What counts is what muslims perceive, not what you do. In this area, objective fact is less relevant as we are considering the things that drive people’s behaviour more than the results of past behaviour.

  20. jquiggin
    July 23rd, 2005 at 17:36 | #20

    “getting in there and trying to help solve the problems”

    seems like a good idea, but I would have thought this meant things like aiding non-extremist schools, leaning on the Saudis to stop exporting Wahabism and so on (including finding and killing/capturing AQ leaders).

    Instead, the leaders of the West have taken it to mean “settle old scores unrelated to the main issue, and behave as badly as possible in the process”.

  21. Andrew Reynolds
    July 23rd, 2005 at 17:44 | #21

    PML,
    I would at least partially agree – perceptions are the critical point. Are we going to change their (and in this I mean the fundamentalists) perceptions by doing nothing except beefing up our police, buying more oil and mouthing platitudes?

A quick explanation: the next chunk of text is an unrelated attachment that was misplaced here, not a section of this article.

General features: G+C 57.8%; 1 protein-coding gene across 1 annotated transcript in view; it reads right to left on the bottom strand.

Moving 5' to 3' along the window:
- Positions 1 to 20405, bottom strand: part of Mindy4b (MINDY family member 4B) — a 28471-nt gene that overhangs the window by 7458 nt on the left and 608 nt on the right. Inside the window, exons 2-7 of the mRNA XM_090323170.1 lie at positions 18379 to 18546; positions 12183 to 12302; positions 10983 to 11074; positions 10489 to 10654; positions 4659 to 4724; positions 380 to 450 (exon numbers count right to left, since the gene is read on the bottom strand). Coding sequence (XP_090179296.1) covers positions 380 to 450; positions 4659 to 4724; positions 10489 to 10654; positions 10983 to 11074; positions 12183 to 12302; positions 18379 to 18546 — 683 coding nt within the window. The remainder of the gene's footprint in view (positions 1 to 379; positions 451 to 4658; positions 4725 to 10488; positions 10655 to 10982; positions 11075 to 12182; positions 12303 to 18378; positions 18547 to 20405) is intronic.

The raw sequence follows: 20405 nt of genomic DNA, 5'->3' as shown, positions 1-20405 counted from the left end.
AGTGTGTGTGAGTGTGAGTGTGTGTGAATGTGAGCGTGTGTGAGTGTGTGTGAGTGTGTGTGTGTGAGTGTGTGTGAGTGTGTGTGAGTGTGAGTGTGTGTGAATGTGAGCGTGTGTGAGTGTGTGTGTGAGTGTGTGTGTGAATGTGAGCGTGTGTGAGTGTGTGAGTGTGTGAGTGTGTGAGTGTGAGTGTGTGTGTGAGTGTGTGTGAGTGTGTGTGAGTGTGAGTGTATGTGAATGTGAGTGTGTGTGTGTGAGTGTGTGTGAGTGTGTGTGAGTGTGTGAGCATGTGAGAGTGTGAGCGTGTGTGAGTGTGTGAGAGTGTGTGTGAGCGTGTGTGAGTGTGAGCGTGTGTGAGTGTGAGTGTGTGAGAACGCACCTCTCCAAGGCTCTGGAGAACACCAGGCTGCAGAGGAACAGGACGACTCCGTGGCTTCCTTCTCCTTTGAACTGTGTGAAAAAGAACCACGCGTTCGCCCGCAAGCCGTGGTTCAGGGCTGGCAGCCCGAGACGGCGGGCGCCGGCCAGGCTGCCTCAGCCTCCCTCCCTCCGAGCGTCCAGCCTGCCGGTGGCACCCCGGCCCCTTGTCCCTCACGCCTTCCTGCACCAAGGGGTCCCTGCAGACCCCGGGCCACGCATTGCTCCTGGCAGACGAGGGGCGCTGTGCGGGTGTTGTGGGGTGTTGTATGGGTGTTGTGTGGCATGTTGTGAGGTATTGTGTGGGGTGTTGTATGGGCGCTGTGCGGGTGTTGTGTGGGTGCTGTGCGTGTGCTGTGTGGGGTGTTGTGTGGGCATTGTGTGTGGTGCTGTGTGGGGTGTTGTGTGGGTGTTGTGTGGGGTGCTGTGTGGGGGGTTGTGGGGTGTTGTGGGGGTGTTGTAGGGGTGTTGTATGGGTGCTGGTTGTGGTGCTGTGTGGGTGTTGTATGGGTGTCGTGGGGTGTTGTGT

A hands off approach (i.e. doing only the last two) led to September 11, 2001. To me at least, there is no reason to expect that more platitudes and oil would anything except bring more. We can only beef up our police response so far before giving up the very liberties that we have struggled so long and hard to get and retain.

    While some of us may disagree with what was done, I do not believe that sitting on our behinds would have been a viable response.

  22. joe2
    July 23rd, 2005 at 19:16 | #22

    Andrew, the vast majority of the S/11 bombers were Saudis. Established fact. Less clear is how many royal family connections left the U.S., straight after the attack, with the acceptance of the authorities.

    To strike out at these so called “fundamentalists”, because we cant sit on our behinds, defies reasonable logic. The attack on Iraq was surely to settle an old Bush score. A pretty extreme bunch of local Christian groups are getting a nod and a wink, here, from people who should know better.